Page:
Oh, to be twenty-something and living in one of the world’s fastest-growing economies. The opportunities must be endless, right?
Not according to the hundreds of millions of young Chinese who regularly refer to themselves as diaosi or “losers”. For them life is a struggle: work and family make constant demands, and no matter how much they earn, it is not enough to buy a home or impress a partner.
“Love is a luxury for me,” wrote one self-proclaimed diaosi on weibo last week. Another lamented: “Shopping online on Singles’ Day. I so wish I was a tuhao (nouveau riche) but really I am a diaosi.”
So are these people really failures or is it more that younger Chinese are struggling with older definitions of success? The answer depends on who you ask. According to a new survey by Peking University’s market research department, many in the category are genuinely stuck on the lower rungs of China’s new social and economic ladder.
Titled “Living Conditions of the Diaosi”, the survey compiled answers from 130,000 self-proclaimed losers and represents the most thorough investigation of this sub-group so far.
The picture it paints is as follows: Diaosi are generally between 21 and 30 years-old and earn an average of Rmb2,900 ($473.55) a month, at least half of which is sent home to support their parents. Half of them are single and most were educated to high-school or vocational college level.
They spend about Rmb40 a day feeding themselves and they buy most of their clothes online. Rent comes in at less than Rmb500 a month and the internet is their main source of entertainment.
People working in agriculture are most likely to refer to themselves as diaosi.
About 70% of the respondents say they are unhappy and 30% worry they are depressed or suffering from some other form of mental illness.
Many of those calling themselves diaosi are probably feeling a little down about life but not all are bonafide diaosi, it would seem. For instance, a survey by online gaming company Giant last year found that not everyone who uses the expression – which stems from a term linked to the male genitalia – is in such dire financial straits. According to its survey research, men earning around Rmb7,000 and women earning about Rmb5,000 a month were most likely to call themselves diaosi, but some people earning over Rmb20,000 a month were also using the term. IT workers and people working in the media were also more likely to refer to themselves as diaosi versus those in other professions.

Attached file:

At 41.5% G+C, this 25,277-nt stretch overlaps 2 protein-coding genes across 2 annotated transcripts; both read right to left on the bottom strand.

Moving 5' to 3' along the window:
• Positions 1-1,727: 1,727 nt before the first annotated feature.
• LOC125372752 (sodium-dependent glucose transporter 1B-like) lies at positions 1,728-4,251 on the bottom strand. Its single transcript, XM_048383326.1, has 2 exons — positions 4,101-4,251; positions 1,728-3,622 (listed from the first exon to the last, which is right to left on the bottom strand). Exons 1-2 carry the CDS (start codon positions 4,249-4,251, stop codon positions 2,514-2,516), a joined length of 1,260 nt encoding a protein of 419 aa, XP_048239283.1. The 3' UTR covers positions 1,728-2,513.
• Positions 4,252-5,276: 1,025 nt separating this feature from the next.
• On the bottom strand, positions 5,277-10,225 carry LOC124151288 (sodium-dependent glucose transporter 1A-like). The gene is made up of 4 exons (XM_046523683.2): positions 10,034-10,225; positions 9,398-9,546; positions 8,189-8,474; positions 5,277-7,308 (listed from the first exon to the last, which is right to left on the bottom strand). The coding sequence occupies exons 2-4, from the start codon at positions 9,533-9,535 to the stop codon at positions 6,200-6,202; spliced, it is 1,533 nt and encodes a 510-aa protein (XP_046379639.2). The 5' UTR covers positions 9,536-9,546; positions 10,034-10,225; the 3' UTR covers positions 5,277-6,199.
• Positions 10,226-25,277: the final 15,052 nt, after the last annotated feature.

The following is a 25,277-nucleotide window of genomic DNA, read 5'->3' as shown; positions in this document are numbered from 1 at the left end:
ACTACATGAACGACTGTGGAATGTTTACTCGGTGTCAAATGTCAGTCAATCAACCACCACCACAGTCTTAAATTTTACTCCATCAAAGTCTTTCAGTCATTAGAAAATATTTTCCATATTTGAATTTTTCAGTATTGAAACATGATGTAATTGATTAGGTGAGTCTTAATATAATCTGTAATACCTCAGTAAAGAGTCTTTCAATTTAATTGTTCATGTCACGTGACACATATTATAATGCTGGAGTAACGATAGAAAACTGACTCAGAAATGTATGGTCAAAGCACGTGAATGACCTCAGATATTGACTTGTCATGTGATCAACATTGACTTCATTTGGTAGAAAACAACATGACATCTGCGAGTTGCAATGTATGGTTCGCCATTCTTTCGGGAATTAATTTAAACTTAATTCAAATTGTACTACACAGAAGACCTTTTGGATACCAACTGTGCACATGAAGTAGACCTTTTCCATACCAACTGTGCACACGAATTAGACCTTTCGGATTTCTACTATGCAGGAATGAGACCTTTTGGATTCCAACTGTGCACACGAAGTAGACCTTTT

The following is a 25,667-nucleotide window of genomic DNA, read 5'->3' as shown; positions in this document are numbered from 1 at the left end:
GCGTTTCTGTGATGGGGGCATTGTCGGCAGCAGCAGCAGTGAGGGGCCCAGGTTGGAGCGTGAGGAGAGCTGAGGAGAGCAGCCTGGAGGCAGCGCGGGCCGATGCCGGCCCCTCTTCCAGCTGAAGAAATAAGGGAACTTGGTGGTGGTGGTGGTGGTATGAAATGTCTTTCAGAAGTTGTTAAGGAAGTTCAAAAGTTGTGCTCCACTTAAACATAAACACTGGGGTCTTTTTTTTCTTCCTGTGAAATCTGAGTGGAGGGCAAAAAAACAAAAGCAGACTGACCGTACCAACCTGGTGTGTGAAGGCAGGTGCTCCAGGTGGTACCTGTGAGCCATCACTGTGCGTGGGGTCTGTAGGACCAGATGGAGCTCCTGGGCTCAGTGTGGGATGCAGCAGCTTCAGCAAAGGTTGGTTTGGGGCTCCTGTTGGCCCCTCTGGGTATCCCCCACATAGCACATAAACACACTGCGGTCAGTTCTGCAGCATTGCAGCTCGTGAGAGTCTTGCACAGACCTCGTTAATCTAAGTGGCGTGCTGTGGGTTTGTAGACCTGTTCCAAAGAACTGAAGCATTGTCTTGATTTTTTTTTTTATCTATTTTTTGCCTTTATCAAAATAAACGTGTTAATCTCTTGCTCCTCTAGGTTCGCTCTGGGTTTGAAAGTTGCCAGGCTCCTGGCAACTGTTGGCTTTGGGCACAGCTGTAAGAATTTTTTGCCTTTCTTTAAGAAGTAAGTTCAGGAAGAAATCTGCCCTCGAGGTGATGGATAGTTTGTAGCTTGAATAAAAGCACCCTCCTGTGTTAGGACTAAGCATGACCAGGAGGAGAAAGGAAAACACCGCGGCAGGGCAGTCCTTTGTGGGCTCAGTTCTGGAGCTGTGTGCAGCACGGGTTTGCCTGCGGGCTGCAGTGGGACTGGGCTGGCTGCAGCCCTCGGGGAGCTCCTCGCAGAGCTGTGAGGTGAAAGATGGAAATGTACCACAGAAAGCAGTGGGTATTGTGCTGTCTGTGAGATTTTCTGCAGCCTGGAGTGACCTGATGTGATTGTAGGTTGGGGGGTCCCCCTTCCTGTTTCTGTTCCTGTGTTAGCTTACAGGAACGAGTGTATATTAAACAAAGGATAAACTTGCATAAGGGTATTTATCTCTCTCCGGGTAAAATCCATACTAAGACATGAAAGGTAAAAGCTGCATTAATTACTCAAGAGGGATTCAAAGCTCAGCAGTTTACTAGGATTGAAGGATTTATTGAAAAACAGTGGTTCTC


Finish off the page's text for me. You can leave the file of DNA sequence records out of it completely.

Where the two surveys really diverge, however, is in their conclusions.“The overarching feature of the diaosi class is that they are poor: they have no savings and buying a house or a car is beyond a dream for them,” the Peking University survey suggested. But the Giant survey took the view that many diaosi do have disposable income because they have reasonable wages but have rejected the idea of saving for a house.
“Those who identify as part of the diaosi subculture have gradually become a unique consumer group. They have strong purchasing power and rational consumption attitudes. The concept of pursuing the ‘high-end, powerful, and upscale’ is already past; now we must direct our attention toward the diaosi concepts of ‘quality, thoughtfulness, and creativity’,” it suggested.
Whatever the case, the diverse interpretation of the term is interesting in itself. And as both surveys point out, a term that started out as an insult has been adopted by a broad group of people who feel excluded in some way. Thus talk about the diaosi is really an expression of China’s growing inequality.
Peking University and Giant agreed on another thing too: civil servants and people working for state-owned enterprises don’t call themselves diaosi.
However, with Xi Jinping’s ongoing crackdown on graft in the state sector, some of this group may soon feel a lot more diaosi, especially if they are forced to live only on their official salaries in future…
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